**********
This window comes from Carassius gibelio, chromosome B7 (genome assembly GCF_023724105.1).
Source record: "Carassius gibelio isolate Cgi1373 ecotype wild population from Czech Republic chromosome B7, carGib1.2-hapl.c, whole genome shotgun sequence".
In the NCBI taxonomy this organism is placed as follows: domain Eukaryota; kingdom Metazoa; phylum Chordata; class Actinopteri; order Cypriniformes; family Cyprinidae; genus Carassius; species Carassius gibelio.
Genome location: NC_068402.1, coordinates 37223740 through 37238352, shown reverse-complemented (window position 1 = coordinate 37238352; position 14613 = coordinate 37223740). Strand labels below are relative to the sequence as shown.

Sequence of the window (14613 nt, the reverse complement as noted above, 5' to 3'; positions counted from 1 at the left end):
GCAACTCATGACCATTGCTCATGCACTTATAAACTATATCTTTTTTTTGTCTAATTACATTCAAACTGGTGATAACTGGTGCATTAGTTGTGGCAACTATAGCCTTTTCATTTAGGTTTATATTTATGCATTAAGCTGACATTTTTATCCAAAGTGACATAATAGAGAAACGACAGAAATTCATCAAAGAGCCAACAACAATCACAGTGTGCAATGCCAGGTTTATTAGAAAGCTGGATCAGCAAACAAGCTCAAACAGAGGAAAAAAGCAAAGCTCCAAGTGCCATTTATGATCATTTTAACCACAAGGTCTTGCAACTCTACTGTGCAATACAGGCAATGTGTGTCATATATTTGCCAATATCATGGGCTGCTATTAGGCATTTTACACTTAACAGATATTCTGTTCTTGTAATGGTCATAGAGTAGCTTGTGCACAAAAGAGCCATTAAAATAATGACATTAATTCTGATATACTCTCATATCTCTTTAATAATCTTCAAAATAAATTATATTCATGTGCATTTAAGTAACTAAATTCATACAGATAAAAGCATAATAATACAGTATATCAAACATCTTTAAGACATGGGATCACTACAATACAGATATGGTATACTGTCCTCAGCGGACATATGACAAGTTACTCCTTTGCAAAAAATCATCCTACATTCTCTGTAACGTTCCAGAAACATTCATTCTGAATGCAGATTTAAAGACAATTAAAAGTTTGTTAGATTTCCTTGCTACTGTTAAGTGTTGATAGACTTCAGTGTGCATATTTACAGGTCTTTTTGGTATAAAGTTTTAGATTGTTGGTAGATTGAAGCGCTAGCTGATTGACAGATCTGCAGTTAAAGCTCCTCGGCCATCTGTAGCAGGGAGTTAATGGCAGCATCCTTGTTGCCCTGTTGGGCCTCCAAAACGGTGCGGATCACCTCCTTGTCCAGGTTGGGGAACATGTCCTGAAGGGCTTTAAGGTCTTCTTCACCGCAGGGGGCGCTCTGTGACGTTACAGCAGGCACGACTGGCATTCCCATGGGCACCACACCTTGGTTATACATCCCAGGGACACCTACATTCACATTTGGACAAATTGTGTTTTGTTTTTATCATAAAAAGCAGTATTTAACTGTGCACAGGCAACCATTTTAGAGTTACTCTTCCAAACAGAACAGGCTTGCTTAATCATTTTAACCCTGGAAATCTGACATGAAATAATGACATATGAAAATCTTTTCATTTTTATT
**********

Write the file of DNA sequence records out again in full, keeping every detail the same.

This window comes from Carassius gibelio, chromosome B7 (genome assembly GCF_023724105.1).
Source record: "Carassius gibelio isolate Cgi1373 ecotype wild population from Czech Republic chromosome B7, carGib1.2-hapl.c, whole genome shotgun sequence".
In the NCBI taxonomy this organism is placed as follows: domain Eukaryota; kingdom Metazoa; phylum Chordata; class Actinopteri; order Cypriniformes; family Cyprinidae; genus Carassius; species Carassius gibelio.
Genome location: NC_068402.1, coordinates 37223740 through 37238352, shown reverse-complemented (window position 1 = coordinate 37238352; position 14613 = coordinate 37223740). Strand labels below are relative to the sequence as shown.

Sequence of the window (14613 nt, the reverse complement as noted above, 5' to 3'; positions counted from 1 at the left end):
GCAACTCATGACCATTGCTCATGCACTTATAAACTATATCTTTTTTTTGTCTAATTACATTCAAACTGGTGATAACTGGTGCATTAGTTGTGGCAACTATAGCCTTTTCATTTAGGTTTATATTTATGCATTAAGCTGACATTTTTATCCAAAGTGACATAATAGAGAAACGACAGAAATTCATCAAAGAGCCAACAACAATCACAGTGTGCAATGCCAGGTTTATTAGAAAGCTGGATCAGCAAACAAGCTCAAACAGAGGAAAAAAGCAAAGCTCCAAGTGCCATTTATGATCATTTTAACCACAAGGTCTTGCAACTCTACTGTGCAATACAGGCAATGTGTGTCATATATTTGCCAATATCATGGGCTGCTATTAGGCATTTTACACTTAACAGATATTCTGTTCTTGTAATGGTCATAGAGTAGCTTGTGCACAAAAGAGCCATTAAAATAATGACATTAATTCTGATATACTCTCATATCTCTTTAATAATCTTCAAAATAAATTATATTCATGTGCATTTAAGTAACTAAATTCATACAGATAAAAGCATAATAATACAGTATATCAAACATCTTTAAGACATGGGATCACTACAATACAGATATGGTATACTGTCCTCAGCGGACATATGACAAGTTACTCCTTTGCAAAAAATCATCCTACATTCTCTGTAACGTTCCAGAAACATTCATTCTGAATGCAGATTTAAAGACAATTAAAAGTTTGTTAGATTTCCTTGCTACTGTTAAGTGTTGATAGACTTCAGTGTGCATATTTACAGGTCTTTTTGGTATAAAGTTTTAGATTGTTGGTAGATTGAAGCGCTAGCTGATTGACAGATCTGCAGTTAAAGCTCCTCGGCCATCTGTAGCAGGGAGTTAATGGCAGCATCCTTGTTGCCCTGTTGGGCCTCCAAAACGGTGCGGATCACCTCCTTGTCCAGGTTGGGGAACATGTCCTGAAGGGCTTTAAGGTCTTCTTCACCGCAGGGGGCGCTCTGTGACGTTACAGCAGGCACGACTGGCATTCCCATGGGCACCACACCTTGGTTATACATCCCAGGGACACCTACATTCACATTTGGACAAATTGTGTTTTGTTTTTATCATAAAAAGCAGTATTTAACTGTGCACAGGCAACCATTTTAGAGTTACTCTTCCAAACAGAACAGGCTTGCTTAATCATTTTAACCCTGGAAATCTGACATGAAATAATGACATATGAAAATCTTTTCATTTTTATT